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Nutritional needs of infants, toddlers part of new Dietary Guidelines :

December 29, 2020

New federal dietary guidelines released today include recommendations for healthy dietary patterns for infants and toddlers for the first time since the 1985 version.

The Dietary Guidelines for Americans 2020-2025 from the U.S. Departments of Agriculture (USDA) and Health and Human Services (HHS) offers guidance by all stages of the life span, marking the first edition to take this approach. The recommendations for breastfeeding and overall nutritional needs of children align with those of the AAP.

“Nutrient needs vary over time,” said U.S. Secretary of Agriculture “Sonny” Perdue in a video presentation to release the new guidelines and the theme “Make every bite count.”

HHS Asst. Secretary for Health Adm. Brett P. Giroir, M.D., FAAP, said it is “never too early nor too late to eat healthy.”

“No matter your age, health status, economic status, budget, race, ethnicity, sex … following the recommendations in the dietary guidelines can help all Americans lead healthier lives,” Dr. Giroir said.


Four overarching guidelines focus on dietary patterns as a whole rather than individual nutrients:

  1. Follow a healthy dietary pattern at every life stage.
  2. Customize and enjoy nutrient-dense food and beverage choices to reflect personal preferences, cultural traditions and budgetary considerations.
  3. Focus on meeting food group needs with nutrient-dense foods and beverages, and stay within calorie limits.
  4. Limit foods and beverages higher in added sugars, saturated fat and sodium, and limit alcoholic beverages.

One chapter is dedicated to the needs of infants and toddlers from birth to 24 months, and another addresses 2- through 18-year-olds. Still another covers nutrition for women who are pregnant and those who are lactating.

Pediatric recommendations include the following:

  • For about the first six months of life, exclusively feed infants human milk, continuing through at least the first year of life, and longer if desired. Feed infants iron-fortified infant formula during the first year of life when human milk is unavailable.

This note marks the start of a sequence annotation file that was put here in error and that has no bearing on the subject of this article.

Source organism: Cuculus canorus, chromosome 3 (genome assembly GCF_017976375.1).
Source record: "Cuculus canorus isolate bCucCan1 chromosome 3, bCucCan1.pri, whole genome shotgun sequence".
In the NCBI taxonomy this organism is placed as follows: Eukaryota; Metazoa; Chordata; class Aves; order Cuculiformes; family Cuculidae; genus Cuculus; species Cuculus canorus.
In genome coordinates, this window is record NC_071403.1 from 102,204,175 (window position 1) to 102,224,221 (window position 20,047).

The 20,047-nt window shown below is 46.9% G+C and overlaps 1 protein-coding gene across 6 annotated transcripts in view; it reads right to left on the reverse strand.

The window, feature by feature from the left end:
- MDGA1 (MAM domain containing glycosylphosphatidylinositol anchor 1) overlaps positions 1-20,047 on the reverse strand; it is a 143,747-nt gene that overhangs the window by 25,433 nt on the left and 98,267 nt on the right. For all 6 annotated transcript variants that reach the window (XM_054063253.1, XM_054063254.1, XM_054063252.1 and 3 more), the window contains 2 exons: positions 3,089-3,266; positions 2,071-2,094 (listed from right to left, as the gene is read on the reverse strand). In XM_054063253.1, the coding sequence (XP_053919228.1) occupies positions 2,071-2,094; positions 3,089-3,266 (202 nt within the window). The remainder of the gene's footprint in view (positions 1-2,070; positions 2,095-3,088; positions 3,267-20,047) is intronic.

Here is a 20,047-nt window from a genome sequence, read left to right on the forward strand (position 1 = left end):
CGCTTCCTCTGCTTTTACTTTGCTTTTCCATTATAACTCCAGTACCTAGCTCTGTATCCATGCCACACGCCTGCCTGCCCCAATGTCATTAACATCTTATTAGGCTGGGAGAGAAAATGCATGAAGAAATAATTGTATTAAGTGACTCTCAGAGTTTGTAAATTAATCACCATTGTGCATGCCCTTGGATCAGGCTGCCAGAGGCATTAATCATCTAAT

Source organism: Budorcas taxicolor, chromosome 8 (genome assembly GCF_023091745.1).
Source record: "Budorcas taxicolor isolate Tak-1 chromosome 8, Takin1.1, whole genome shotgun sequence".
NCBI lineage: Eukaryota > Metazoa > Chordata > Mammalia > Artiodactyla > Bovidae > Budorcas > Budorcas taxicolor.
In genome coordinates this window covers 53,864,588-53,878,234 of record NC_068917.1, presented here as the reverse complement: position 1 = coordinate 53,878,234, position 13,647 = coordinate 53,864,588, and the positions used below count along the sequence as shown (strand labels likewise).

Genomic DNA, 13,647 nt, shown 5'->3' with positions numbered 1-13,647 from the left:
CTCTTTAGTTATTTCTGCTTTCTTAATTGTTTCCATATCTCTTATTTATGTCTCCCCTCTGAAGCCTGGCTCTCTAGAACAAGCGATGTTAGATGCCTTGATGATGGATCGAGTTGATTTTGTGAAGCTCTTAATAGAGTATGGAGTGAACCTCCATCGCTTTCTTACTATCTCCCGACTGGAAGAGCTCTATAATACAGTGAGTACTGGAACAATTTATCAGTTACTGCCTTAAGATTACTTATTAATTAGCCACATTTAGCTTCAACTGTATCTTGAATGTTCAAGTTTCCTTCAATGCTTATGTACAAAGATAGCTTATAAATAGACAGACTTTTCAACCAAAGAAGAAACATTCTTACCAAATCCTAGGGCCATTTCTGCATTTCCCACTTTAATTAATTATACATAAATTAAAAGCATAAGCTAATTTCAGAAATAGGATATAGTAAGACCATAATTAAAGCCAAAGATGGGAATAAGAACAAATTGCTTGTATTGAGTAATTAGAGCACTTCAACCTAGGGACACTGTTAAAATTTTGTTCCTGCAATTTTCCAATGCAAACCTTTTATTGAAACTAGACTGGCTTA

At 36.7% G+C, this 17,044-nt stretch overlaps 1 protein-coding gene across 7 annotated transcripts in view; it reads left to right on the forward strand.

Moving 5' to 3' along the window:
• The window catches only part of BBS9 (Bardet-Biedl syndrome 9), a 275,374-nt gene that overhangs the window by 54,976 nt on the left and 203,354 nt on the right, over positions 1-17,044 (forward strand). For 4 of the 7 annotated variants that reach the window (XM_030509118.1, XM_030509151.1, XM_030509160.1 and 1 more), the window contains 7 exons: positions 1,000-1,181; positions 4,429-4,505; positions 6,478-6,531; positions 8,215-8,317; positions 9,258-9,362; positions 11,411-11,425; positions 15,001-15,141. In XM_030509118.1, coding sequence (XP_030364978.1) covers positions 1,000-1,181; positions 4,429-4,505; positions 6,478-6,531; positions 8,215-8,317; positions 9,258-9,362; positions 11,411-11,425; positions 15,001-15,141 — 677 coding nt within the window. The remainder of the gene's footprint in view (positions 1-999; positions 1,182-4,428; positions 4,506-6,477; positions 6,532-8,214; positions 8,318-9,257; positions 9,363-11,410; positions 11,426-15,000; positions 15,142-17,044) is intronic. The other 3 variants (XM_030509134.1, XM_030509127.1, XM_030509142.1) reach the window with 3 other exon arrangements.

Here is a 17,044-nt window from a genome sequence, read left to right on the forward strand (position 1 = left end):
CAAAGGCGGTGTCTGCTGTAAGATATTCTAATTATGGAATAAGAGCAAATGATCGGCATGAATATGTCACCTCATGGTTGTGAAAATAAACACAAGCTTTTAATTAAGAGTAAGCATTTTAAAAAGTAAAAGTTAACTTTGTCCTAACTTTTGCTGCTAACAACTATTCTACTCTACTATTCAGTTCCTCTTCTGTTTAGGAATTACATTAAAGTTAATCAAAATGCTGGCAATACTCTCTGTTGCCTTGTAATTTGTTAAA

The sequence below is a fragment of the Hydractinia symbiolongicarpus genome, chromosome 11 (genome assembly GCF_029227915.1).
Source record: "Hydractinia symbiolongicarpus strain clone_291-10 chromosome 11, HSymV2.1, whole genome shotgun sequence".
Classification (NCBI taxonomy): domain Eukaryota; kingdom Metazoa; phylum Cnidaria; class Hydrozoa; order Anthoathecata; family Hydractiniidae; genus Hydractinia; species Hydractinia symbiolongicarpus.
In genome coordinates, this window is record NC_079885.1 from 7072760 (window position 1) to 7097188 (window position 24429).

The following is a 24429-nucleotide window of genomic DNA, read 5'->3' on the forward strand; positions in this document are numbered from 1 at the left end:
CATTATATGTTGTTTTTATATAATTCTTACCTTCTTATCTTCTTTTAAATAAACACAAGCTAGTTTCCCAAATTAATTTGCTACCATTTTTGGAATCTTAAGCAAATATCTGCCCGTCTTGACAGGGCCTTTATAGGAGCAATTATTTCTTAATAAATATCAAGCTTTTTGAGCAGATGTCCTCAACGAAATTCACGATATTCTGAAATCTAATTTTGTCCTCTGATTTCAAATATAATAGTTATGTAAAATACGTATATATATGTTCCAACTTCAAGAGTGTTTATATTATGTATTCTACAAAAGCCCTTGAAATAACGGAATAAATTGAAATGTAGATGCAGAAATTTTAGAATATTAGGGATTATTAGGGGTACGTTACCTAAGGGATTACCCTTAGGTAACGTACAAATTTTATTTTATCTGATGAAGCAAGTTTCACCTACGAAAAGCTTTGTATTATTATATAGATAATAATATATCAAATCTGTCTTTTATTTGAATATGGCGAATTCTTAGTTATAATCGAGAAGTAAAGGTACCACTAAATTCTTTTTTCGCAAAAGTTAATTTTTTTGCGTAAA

• Provide infants with supplemental vitamin D beginning soon after birth.
  • At about 6 months of age, introduce infants to nutrient-dense complementary foods. Introduce infants to potentially allergenic foods along with other complementary foods. Encourage infants and toddlers to consume a variety of foods from all food groups, including those rich in iron and zinc, especially for infants fed human milk.
  • From 12 months through adulthood, follow a healthy dietary pattern across the life span to meet nutrient needs, help achieve a healthy body weight and reduce the risk of chronic disease.

Diet-related chronic diseases

Information in the Dietary Guidelines includes the following concerns, which helped to inform the recommendations:

  • More than 70% of Americans are overweight or have obesity, including 40% of children and adolescents and 74% of adults. The rate increases throughout the childhood and teen years, and prevalence has risen over the last two decades.
  • Poor diet and lack of physical activity contribute to chronic diseases such as cardiovascular disease, type 2 diabetes and some cancers.
  • Food insecurity remains a persistent problem, disproportionately impacting low-income, Black and Hispanic households, households with young children and those headed by single parents.

Advisory committee input

For the guidelines, USDA and HHS identified topics and scientific questions to be addressed by an advisory committee before the committee members were selected. Input was gathered from federal agencies and the public. Subcommittees addressed specific questions and graded the evidence, and the advisory committee issued a scientific report.

The U.S. government uses the Dietary Guidelines as the basis of its food assistance and meal programs, nutrition education efforts and national health objectives.

Look to the February issue ofAAP Newsfor more coverage.

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